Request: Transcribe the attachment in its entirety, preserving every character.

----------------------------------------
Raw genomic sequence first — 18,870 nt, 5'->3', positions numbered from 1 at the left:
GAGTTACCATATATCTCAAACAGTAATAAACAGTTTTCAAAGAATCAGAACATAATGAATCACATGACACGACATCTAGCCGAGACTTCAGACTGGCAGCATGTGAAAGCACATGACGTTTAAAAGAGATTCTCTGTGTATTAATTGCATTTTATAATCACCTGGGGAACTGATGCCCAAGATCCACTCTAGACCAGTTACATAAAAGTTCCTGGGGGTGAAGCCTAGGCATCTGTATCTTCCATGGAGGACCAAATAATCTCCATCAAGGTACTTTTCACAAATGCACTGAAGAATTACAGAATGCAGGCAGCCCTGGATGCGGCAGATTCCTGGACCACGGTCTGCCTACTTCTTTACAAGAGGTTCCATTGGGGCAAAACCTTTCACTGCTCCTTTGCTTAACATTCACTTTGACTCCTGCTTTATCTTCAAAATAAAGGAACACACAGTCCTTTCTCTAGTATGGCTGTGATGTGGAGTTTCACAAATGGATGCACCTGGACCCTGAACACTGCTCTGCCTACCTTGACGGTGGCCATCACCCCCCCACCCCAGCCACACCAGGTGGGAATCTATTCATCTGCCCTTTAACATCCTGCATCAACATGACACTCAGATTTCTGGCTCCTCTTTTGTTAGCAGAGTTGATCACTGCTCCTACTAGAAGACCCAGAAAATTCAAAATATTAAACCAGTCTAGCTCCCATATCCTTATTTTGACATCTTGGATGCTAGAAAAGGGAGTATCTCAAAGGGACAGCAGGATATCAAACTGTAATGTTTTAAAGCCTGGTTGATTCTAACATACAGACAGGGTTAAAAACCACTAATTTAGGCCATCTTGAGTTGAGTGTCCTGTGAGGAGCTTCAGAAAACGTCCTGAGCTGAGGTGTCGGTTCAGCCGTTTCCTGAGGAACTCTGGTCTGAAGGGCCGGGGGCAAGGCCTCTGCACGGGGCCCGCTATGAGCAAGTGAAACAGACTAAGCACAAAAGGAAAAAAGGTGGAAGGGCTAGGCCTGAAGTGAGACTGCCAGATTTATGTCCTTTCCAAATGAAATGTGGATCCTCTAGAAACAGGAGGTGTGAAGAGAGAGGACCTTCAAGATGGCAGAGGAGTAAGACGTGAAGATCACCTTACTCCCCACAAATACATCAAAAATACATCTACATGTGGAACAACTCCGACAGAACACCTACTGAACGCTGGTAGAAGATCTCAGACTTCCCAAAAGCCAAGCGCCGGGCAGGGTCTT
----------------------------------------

Raw genomic sequence first — 18,870 nt, 5'->3', positions numbered from 1 at the left:
GAGTTACCATATATCTCAAACAGTAATAAACAGTTTTCAAAGAATCAGAACATAATGAATCACATGACACGACATCTAGCCGAGACTTCAGACTGGCAGCATGTGAAAGCACATGACGTTTAAAAGAGATTCTCTGTGTATTAATTGCATTTTATAATCACCTGGGGAACTGATGCCCAAGATCCACTCTAGACCAGTTACATAAAAGTTCCTGGGGGTGAAGCCTAGGCATCTGTATCTTCCATGGAGGACCAAATAATCTCCATCAAGGTACTTTTCACAAATGCACTGAAGAATTACAGAATGCAGGCAGCCCTGGATGCGGCAGATTCCTGGACCACGGTCTGCCTACTTCTTTACAAGAGGTTCCATTGGGGCAAAACCTTTCACTGCTCCTTTGCTTAACATTCACTTTGACTCCTGCTTTATCTTCAAAATAAAGGAACACACAGTCCTTTCTCTAGTATGGCTGTGATGTGGAGTTTCACAAATGGATGCACCTGGACCCTGAACACTGCTCTGCCTACCTTGACGGTGGCCATCACCCCCCCACCCCAGCCACACCAGGTGGGAATCTATTCATCTGCCCTTTAACATCCTGCATCAACATGACACTCAGATTTCTGGCTCCTCTTTTGTTAGCAGAGTTGATCACTGCTCCTACTAGAAGACCCAGAAAATTCAAAATATTAAACCAGTCTAGCTCCCATATCCTTATTTTGACATCTTGGATGCTAGAAAAGGGAGTATCTCAAAGGGACAGCAGGATATCAAACTGTAATGTTTTAAAGCCTGGTTGATTCTAACATACAGACAGGGTTAAAAACCACTAATTTAGGCCATCTTGAGTTGAGTGTCCTGTGAGGAGCTTCAGAAAACGTCCTGAGCTGAGGTGTCGGTTCAGCCGTTTCCTGAGGAACTCTGGTCTGAAGGGCCGGGGGCAAGGCCTCTGCACGGGGCCCGCTATGAGCAAGTGAAACAGACTAAGCACAAAAGGAAAAAAGGTGGAAGGGCTAGGCCTGAAGTGAGACTGCCAGATTTATGTCCTTTCCAAATGAAATGTGGATCCTCTAGAAACAGGAGGTGTGAAGAGAGAGGACCTTCAAGATGGCAGAGGAGTAAGACGTGAAGATCACCTTACTCCCCACAAATACATCAAAAATACATCTACATGTGGAACAACTCCGACAGAACACCTACTGAACGCTGGTAGAAGATCTCAGACTTCCCAAAAGCCAAGCGCCGGGCAGGGTCTT